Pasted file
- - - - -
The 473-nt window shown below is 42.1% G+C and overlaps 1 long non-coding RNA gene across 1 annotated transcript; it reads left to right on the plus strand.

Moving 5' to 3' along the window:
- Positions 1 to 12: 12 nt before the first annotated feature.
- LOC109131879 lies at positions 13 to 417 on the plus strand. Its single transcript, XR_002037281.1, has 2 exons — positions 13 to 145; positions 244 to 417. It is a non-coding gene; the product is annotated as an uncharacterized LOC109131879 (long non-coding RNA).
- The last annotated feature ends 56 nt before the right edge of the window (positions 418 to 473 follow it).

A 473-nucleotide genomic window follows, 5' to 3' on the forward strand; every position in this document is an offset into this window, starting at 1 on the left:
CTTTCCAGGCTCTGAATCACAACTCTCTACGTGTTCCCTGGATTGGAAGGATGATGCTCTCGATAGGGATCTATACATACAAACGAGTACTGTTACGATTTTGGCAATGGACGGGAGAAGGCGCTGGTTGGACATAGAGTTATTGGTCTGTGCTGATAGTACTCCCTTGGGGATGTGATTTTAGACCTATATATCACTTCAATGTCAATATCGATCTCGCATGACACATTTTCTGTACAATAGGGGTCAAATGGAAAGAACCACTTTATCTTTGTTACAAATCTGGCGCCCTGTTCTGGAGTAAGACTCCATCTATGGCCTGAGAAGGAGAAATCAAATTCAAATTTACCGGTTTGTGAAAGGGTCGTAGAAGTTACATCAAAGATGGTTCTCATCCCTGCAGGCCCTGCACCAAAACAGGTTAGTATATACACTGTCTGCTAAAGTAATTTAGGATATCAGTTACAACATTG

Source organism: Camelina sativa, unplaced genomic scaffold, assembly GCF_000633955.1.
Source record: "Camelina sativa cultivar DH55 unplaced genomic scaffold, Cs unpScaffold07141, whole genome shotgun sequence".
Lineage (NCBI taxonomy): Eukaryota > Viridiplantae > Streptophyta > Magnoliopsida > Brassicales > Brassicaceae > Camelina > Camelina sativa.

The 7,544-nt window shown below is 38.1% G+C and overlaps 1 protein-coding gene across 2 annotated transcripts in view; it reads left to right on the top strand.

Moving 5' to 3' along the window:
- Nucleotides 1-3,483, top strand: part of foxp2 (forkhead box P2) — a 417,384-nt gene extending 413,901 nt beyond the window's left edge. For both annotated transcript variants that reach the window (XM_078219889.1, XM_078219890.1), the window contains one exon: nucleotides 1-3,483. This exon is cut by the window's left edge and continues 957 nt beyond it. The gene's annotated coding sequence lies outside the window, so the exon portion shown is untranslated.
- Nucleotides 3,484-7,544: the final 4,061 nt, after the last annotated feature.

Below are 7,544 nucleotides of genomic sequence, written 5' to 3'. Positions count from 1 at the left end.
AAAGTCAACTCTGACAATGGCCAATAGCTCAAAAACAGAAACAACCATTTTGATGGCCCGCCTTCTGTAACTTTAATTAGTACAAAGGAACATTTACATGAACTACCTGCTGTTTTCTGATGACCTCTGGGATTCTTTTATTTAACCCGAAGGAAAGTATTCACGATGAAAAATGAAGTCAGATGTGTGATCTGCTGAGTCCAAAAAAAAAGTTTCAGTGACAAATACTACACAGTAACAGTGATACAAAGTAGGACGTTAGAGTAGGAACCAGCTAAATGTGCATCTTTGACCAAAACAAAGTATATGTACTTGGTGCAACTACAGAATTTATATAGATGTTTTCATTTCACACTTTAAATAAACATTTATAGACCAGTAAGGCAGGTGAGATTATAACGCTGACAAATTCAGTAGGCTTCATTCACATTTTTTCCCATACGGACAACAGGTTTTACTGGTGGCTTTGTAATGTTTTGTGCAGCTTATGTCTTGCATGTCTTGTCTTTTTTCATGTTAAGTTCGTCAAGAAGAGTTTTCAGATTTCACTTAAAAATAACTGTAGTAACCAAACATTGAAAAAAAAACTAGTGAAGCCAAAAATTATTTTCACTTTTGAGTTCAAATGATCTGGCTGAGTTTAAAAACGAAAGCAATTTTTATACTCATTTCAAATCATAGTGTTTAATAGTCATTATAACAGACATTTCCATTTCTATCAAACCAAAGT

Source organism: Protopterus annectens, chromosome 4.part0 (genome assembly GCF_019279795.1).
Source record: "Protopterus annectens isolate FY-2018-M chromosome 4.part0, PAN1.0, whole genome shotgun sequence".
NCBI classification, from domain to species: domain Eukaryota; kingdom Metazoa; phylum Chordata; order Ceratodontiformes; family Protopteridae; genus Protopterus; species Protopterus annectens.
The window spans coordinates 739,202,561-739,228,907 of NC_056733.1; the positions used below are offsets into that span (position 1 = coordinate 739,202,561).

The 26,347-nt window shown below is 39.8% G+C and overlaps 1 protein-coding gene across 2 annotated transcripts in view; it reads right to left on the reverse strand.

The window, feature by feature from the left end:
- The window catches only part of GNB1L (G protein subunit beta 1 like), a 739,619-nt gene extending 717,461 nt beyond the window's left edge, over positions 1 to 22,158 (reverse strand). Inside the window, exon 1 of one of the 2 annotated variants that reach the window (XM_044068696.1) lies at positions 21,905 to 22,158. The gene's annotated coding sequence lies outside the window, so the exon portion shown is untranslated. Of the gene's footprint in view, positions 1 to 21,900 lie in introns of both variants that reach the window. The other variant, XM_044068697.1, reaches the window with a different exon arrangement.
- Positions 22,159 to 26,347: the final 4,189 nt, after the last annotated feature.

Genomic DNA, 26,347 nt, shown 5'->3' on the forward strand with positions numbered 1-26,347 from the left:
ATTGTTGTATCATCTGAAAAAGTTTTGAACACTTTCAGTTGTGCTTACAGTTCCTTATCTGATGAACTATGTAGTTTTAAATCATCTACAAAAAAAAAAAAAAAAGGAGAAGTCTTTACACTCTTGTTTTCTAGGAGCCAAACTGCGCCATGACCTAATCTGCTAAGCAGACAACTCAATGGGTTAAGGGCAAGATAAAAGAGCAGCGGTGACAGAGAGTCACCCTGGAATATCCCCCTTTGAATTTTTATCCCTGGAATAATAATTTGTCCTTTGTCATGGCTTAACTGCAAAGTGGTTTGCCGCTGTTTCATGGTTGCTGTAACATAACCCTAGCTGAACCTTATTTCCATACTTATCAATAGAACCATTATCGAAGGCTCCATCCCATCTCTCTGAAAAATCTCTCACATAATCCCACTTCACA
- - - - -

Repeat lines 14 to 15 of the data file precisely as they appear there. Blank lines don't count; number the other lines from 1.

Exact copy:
- Nucleotides 3,484-7,544: the final 4,061 nt, after the last annotated feature.

Below are 7,544 nucleotides of genomic sequence, written 5' to 3'. Positions count from 1 at the left end.